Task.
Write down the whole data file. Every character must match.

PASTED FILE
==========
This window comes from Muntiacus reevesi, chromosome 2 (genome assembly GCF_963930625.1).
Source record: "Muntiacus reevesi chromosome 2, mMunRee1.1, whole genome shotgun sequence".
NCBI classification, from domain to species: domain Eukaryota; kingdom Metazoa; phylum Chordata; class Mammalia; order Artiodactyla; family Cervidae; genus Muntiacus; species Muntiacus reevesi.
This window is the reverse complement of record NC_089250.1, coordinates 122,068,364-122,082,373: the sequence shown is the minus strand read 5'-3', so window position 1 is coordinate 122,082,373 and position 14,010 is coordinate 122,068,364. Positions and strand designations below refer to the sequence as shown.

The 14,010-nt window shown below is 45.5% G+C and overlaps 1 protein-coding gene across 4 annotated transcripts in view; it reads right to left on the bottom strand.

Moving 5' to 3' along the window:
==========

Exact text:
This window comes from Muntiacus reevesi, chromosome 2 (genome assembly GCF_963930625.1).
Source record: "Muntiacus reevesi chromosome 2, mMunRee1.1, whole genome shotgun sequence".
NCBI classification, from domain to species: domain Eukaryota; kingdom Metazoa; phylum Chordata; class Mammalia; order Artiodactyla; family Cervidae; genus Muntiacus; species Muntiacus reevesi.
This window is the reverse complement of record NC_089250.1, coordinates 122,068,364-122,082,373: the sequence shown is the minus strand read 5'-3', so window position 1 is coordinate 122,082,373 and position 14,010 is coordinate 122,068,364. Positions and strand designations below refer to the sequence as shown.

The 14,010-nt window shown below is 45.5% G+C and overlaps 1 protein-coding gene across 4 annotated transcripts in view; it reads right to left on the bottom strand.

Moving 5' to 3' along the window: